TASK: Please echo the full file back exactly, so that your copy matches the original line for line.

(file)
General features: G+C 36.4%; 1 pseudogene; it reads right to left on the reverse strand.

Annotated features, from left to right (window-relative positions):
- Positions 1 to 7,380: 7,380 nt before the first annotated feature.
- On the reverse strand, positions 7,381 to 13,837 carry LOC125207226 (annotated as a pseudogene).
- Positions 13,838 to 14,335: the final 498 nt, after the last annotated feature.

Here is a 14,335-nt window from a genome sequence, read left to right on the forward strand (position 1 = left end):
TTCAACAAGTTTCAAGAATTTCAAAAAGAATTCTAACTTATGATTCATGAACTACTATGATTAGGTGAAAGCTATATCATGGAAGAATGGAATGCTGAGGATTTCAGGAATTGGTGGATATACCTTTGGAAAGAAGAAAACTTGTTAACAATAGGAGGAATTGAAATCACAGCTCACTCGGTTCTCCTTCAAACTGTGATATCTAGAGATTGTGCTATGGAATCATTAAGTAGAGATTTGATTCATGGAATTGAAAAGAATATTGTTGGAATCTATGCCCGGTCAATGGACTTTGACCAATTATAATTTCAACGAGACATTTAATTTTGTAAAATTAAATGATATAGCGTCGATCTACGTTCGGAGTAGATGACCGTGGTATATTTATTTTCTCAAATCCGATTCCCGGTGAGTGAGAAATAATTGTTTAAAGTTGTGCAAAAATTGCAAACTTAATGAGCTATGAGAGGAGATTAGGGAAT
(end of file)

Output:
General features: G+C 36.4%; 1 pseudogene; it reads right to left on the reverse strand.

Annotated features, from left to right (window-relative positions):
- Positions 1 to 7,380: 7,380 nt before the first annotated feature.
- On the reverse strand, positions 7,381 to 13,837 carry LOC125207226 (annotated as a pseudogene).
- Positions 13,838 to 14,335: the final 498 nt, after the last annotated feature.

Here is a 14,335-nt window from a genome sequence, read left to right on the forward strand (position 1 = left end):
TTCAACAAGTTTCAAGAATTTCAAAAAGAATTCTAACTTATGATTCATGAACTACTATGATTAGGTGAAAGCTATATCATGGAAGAATGGAATGCTGAGGATTTCAGGAATTGGTGGATATACCTTTGGAAAGAAGAAAACTTGTTAACAATAGGAGGAATTGAAATCACAGCTCACTCGGTTCTCCTTCAAACTGTGATATCTAGAGATTGTGCTATGGAATCATTAAGTAGAGATTTGATTCATGGAATTGAAAAGAATATTGTTGGAATCTATGCCCGGTCAATGGACTTTGACCAATTATAATTTCAACGAGACATTTAATTTTGTAAAATTAAATGATATAGCGTCGATCTACGTTCGGAGTAGATGACCGTGGTATATTTATTTTCTCAAATCCGATTCCCGGTGAGTGAGAAATAATTGTTTAAAGTTGTGCAAAAATTGCAAACTTAATGAGCTATGAGAGGAGATTAGGGAAT